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Joseph had to believe what he said, that although his brothers intended evil, God used it for good. Today we need that faith to believe that God can take something negative in our lives and bring good of it. It doesn’t minimize the pain or hurt but it maximizes the power of God to work in a situation.
I think it also took a level of contentment to let go of certain things he had lost (time with his father, his homeland, freedom) and appreciate what was being given now and had been given to him- the opportunity for redemption. I think Joseph got a glimpse into the role he played in the grander scheme of God’s story. It is amazing what we can do when we feel we serve a greater purpose.
One thing: I definitely enjoyed reading the big picture story and seeing God’s plan unfold from the beginning. And the notion of Noah being blameless in the midst of utter depravity has also stuck with me.
I especially like that you brought out boldness. “You have not because you ask not” runs through my mind. I think many of the people we have read about have been bold in their requests and actions and that is definitely something I could use more of in my life.
In reading I noticed that Rebekah inquired of the Lord when she was pregnant and the Lord answered to her. I love that she had her own relationship with God apart from the revelation that came through her husband.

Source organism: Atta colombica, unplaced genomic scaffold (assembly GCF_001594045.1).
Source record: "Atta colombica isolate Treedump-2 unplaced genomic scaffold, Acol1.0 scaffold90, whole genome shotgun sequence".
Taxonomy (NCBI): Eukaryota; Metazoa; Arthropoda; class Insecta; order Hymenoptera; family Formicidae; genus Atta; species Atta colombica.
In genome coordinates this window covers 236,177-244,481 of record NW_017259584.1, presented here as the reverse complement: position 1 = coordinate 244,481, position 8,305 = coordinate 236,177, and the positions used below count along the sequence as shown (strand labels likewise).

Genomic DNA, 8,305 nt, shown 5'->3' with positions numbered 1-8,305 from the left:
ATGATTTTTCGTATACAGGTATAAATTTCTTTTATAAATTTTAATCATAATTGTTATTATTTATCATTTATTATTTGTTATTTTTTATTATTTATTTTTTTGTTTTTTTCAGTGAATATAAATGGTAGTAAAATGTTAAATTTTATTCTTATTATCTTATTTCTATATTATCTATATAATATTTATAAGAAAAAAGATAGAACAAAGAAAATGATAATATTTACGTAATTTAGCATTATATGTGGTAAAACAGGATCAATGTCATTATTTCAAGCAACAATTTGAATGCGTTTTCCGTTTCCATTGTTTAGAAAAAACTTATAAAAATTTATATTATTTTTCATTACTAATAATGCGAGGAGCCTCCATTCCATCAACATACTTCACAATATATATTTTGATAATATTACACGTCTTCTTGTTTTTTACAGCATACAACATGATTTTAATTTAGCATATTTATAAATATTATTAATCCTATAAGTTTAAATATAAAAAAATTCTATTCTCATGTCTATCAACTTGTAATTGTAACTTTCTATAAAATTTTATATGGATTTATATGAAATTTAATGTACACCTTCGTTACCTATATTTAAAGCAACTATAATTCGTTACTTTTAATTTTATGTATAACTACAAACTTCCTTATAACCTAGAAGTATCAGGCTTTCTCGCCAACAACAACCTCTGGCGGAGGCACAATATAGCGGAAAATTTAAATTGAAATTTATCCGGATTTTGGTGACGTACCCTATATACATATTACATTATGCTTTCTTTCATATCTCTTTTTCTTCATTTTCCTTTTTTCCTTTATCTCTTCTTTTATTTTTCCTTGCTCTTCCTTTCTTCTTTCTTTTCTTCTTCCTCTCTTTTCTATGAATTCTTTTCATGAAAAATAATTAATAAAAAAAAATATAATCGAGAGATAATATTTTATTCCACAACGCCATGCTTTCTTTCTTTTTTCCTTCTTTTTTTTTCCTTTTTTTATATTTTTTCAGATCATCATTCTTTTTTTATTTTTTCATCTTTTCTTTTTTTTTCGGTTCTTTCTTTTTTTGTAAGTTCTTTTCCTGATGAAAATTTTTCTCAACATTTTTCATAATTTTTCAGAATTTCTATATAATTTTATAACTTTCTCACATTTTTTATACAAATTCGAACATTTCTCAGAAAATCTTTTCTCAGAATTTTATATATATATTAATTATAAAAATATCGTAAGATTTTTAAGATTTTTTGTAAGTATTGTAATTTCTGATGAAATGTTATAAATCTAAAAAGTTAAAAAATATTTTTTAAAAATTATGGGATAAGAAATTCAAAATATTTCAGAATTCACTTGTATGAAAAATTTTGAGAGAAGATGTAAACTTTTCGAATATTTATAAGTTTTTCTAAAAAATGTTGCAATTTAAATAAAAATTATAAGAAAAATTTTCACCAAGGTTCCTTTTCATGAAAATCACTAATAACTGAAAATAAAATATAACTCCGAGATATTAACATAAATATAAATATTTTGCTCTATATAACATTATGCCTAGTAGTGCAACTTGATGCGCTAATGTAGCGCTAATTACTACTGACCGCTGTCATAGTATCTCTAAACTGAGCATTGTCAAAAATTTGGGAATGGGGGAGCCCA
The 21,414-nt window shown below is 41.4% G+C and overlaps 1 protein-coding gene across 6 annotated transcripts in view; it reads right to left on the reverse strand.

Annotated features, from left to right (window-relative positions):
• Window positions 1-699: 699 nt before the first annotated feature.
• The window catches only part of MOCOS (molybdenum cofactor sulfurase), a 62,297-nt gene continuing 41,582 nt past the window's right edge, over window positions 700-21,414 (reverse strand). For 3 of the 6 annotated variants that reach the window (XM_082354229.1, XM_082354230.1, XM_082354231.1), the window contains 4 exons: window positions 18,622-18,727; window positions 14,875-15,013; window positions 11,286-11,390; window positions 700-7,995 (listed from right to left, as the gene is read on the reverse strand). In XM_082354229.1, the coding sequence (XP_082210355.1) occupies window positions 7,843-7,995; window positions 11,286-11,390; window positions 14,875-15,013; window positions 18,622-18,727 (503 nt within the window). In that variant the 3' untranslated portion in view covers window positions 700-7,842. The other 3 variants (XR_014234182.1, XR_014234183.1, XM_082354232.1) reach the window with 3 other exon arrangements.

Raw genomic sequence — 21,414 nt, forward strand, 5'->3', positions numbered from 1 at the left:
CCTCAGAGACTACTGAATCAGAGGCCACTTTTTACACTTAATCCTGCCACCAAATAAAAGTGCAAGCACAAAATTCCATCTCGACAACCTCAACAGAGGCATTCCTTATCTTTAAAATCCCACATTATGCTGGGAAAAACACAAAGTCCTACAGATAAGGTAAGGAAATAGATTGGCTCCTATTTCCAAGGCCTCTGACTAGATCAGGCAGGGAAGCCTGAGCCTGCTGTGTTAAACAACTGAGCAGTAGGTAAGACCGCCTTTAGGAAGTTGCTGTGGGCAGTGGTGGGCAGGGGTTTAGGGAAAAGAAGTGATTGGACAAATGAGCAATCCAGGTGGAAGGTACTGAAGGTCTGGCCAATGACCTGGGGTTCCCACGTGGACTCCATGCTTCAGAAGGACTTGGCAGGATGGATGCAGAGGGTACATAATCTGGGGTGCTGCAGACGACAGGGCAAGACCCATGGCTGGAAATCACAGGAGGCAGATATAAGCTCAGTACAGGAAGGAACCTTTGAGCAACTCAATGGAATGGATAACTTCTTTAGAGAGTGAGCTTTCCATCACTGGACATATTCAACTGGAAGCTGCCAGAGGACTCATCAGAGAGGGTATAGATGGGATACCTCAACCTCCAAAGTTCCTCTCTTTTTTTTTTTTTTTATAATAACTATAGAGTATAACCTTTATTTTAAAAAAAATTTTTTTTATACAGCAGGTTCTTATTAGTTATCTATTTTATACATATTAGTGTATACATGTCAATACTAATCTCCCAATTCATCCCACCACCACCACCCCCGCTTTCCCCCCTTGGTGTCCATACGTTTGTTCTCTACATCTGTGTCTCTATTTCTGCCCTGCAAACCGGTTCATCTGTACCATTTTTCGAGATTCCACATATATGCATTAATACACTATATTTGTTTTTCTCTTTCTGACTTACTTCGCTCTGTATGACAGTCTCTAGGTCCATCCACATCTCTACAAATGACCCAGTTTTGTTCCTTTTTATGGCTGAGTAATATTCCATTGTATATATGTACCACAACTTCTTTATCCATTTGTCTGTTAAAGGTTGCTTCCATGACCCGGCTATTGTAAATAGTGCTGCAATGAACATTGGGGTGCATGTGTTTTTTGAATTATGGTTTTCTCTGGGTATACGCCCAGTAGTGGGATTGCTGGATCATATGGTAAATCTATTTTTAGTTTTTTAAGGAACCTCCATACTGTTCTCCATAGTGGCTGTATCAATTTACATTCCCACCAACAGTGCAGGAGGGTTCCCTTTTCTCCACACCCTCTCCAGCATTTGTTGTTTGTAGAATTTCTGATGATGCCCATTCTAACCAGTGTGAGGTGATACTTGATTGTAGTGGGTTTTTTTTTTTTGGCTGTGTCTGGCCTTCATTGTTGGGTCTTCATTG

And then, I also wonder what she did with the information told her (two nations will come from your womb and the older will serve the younger) and how much that influenced her in the manipulation of her family dynamic that we see later. Her manipulation ended up making her lose her youngest son. When God reveals something to us, it seems to be of utmost importance that we continue to wait on him for the full unfolding of his plan and not rush it to get to the conclusion, making a mess in the process.
A lot of sins seem to wind themselves back to the root of pride. Generationally for me, I think pride would manifest itself in ways like not admitting to being wrong or not wanting to appear weak. This became more apparent to me when I would see this played out in my own children. And as I am correcting them, I would hear the voice of the Holy Spirit (loud and clear) reminding me that this is something I struggle with. That really gives motivation to want to change. I don’t want that to be a struggle for my kids or their kids.